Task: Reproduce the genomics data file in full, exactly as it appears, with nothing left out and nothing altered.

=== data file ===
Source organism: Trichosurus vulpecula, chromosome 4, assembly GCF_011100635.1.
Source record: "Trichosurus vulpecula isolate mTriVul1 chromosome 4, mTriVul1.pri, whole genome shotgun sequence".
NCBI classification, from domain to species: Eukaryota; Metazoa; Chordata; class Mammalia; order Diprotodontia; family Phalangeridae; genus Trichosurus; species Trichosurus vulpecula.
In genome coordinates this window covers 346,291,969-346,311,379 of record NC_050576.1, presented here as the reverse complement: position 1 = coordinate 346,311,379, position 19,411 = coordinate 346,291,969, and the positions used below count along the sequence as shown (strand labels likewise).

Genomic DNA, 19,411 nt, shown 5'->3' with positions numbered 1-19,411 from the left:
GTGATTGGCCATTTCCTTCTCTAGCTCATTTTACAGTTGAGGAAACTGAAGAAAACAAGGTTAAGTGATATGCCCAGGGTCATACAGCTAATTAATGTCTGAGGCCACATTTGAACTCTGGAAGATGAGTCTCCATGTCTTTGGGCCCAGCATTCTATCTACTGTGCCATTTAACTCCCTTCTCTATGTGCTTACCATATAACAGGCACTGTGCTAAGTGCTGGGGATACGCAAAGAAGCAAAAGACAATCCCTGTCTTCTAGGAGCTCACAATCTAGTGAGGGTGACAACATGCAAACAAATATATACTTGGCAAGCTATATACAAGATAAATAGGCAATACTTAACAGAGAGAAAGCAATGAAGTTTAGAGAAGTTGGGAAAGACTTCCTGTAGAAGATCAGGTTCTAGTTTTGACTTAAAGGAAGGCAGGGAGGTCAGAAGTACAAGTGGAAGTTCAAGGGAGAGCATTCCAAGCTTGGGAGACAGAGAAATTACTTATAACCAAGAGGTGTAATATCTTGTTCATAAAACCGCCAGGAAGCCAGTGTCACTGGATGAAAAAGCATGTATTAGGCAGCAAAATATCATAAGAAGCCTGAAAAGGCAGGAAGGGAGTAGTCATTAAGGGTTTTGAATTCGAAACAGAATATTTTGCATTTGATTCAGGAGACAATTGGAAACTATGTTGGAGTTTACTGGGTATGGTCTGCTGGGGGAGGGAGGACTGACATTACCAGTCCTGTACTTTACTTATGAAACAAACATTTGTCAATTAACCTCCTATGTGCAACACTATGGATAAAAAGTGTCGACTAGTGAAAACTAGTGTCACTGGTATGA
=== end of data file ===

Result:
Source organism: Trichosurus vulpecula, chromosome 4, assembly GCF_011100635.1.
Source record: "Trichosurus vulpecula isolate mTriVul1 chromosome 4, mTriVul1.pri, whole genome shotgun sequence".
NCBI classification, from domain to species: Eukaryota; Metazoa; Chordata; class Mammalia; order Diprotodontia; family Phalangeridae; genus Trichosurus; species Trichosurus vulpecula.
In genome coordinates this window covers 346,291,969-346,311,379 of record NC_050576.1, presented here as the reverse complement: position 1 = coordinate 346,311,379, position 19,411 = coordinate 346,291,969, and the positions used below count along the sequence as shown (strand labels likewise).

Genomic DNA, 19,411 nt, shown 5'->3' with positions numbered 1-19,411 from the left:
GTGATTGGCCATTTCCTTCTCTAGCTCATTTTACAGTTGAGGAAACTGAAGAAAACAAGGTTAAGTGATATGCCCAGGGTCATACAGCTAATTAATGTCTGAGGCCACATTTGAACTCTGGAAGATGAGTCTCCATGTCTTTGGGCCCAGCATTCTATCTACTGTGCCATTTAACTCCCTTCTCTATGTGCTTACCATATAACAGGCACTGTGCTAAGTGCTGGGGATACGCAAAGAAGCAAAAGACAATCCCTGTCTTCTAGGAGCTCACAATCTAGTGAGGGTGACAACATGCAAACAAATATATACTTGGCAAGCTATATACAAGATAAATAGGCAATACTTAACAGAGAGAAAGCAATGAAGTTTAGAGAAGTTGGGAAAGACTTCCTGTAGAAGATCAGGTTCTAGTTTTGACTTAAAGGAAGGCAGGGAGGTCAGAAGTACAAGTGGAAGTTCAAGGGAGAGCATTCCAAGCTTGGGAGACAGAGAAATTACTTATAACCAAGAGGTGTAATATCTTGTTCATAAAACCGCCAGGAAGCCAGTGTCACTGGATGAAAAAGCATGTATTAGGCAGCAAAATATCATAAGAAGCCTGAAAAGGCAGGAAGGGAGTAGTCATTAAGGGTTTTGAATTCGAAACAGAATATTTTGCATTTGATTCAGGAGACAATTGGAAACTATGTTGGAGTTTACTGGGTATGGTCTGCTGGGGGAGGGAGGACTGACATTACCAGTCCTGTACTTTACTTATGAAACAAACATTTGTCAATTAACCTCCTATGTGCAACACTATGGATAAAAAGTGTCGACTAGTGAAAACTAGTGTCACTGGTATGA